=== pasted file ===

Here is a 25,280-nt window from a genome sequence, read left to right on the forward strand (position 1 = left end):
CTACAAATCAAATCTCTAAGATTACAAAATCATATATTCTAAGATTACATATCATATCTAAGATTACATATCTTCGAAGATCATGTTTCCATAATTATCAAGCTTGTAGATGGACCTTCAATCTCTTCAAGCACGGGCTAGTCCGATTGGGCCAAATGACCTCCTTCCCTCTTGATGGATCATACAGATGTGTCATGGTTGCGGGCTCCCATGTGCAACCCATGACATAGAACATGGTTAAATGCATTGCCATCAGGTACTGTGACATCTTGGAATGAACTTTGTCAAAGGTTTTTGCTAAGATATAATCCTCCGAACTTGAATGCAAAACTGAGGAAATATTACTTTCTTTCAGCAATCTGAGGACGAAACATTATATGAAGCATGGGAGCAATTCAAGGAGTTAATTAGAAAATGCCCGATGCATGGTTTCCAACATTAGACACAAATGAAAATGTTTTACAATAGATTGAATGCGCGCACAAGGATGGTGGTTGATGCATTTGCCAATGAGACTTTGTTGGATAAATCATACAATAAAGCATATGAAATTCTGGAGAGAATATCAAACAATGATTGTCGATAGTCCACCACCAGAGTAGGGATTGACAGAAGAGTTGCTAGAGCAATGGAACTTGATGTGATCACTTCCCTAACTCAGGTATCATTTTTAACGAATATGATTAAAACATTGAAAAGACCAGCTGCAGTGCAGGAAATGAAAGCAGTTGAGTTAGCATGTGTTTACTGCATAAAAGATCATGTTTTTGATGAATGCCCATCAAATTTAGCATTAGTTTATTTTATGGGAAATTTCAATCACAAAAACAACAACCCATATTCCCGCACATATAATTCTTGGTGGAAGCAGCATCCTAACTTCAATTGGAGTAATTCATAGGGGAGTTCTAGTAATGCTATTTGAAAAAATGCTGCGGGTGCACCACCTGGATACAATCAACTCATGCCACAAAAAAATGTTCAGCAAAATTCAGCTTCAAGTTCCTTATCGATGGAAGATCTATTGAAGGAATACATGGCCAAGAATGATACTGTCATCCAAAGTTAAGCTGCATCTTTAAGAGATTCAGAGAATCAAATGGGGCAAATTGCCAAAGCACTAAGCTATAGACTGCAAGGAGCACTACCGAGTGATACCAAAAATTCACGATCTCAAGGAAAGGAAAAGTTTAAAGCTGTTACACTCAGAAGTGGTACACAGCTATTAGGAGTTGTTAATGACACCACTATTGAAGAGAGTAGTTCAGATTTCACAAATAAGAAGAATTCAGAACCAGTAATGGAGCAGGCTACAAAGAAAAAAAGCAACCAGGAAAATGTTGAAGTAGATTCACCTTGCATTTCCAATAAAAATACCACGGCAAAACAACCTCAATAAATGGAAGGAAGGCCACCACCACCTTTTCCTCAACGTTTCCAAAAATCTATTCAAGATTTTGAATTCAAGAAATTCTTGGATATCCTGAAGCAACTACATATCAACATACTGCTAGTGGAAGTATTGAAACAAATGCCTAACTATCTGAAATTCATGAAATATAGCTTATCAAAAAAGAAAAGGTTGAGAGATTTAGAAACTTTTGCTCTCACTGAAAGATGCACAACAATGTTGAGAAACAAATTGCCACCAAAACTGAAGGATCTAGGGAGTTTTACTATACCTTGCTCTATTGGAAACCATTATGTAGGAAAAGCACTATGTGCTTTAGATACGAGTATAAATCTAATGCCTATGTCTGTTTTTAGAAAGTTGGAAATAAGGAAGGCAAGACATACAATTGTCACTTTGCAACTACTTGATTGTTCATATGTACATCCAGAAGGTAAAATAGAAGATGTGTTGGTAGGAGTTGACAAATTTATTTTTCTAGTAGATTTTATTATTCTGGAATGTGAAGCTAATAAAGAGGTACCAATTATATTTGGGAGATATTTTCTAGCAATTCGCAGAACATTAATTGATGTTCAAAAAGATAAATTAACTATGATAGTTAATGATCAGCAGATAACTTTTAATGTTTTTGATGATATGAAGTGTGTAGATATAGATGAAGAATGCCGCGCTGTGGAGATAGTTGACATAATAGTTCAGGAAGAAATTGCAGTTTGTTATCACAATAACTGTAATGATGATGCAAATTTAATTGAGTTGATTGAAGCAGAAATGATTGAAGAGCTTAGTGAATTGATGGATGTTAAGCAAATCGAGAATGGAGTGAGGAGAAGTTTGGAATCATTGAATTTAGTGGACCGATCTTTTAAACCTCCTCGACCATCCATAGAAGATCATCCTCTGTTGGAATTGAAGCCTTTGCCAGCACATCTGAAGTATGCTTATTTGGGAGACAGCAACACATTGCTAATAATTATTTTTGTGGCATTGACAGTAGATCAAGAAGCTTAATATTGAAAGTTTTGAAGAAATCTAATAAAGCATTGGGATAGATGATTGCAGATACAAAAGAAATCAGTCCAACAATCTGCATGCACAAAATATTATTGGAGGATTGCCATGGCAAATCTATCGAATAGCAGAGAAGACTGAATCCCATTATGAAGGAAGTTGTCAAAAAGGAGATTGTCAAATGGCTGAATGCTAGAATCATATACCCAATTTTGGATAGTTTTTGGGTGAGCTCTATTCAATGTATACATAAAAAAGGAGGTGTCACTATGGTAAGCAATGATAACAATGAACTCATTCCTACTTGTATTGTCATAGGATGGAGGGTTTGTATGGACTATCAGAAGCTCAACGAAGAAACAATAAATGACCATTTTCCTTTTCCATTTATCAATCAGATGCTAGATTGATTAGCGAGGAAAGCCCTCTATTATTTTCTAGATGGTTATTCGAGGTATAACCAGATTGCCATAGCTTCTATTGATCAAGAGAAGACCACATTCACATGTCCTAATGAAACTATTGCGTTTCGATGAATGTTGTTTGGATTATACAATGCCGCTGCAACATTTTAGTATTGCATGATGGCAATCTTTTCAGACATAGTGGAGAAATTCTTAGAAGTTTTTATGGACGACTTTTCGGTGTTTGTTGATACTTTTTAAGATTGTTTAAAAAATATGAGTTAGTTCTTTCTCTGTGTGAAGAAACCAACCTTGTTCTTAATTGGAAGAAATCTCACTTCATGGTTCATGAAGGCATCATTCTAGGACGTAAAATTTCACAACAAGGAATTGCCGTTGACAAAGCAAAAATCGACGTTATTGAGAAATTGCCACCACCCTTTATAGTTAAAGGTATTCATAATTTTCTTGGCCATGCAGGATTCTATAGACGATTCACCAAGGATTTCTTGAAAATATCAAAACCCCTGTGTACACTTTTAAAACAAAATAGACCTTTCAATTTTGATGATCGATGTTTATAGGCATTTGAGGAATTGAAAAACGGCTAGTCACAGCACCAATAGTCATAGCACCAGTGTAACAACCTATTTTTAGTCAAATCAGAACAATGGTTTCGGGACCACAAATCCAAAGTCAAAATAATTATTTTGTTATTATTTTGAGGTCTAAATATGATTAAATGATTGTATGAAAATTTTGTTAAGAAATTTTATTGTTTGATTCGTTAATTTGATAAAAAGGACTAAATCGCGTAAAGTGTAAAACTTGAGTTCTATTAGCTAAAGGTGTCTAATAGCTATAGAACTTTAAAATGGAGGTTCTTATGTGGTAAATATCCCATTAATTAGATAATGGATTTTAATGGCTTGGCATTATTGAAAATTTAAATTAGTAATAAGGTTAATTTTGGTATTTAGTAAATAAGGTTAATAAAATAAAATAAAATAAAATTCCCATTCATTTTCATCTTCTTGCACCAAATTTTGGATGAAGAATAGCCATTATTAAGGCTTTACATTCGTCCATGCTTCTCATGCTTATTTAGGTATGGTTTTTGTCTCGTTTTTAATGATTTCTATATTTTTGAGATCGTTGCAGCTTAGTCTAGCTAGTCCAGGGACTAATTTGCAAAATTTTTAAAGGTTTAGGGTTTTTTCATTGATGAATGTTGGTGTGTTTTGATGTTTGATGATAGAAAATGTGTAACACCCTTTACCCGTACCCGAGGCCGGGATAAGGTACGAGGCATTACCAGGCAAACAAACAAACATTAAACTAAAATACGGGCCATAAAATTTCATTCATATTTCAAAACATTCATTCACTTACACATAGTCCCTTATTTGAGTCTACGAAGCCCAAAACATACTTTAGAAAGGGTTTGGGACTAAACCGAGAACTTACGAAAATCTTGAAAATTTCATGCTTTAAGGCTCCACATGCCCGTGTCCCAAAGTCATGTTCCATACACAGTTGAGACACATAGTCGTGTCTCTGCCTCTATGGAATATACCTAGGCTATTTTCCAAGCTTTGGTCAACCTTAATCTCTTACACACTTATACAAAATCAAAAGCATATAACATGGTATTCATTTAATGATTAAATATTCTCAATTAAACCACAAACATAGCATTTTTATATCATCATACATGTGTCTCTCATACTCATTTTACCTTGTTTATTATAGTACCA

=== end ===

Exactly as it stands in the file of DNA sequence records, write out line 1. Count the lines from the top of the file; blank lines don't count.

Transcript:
Here is a 25,280-nt window from a genome sequence, read left to right on the forward strand (position 1 = left end):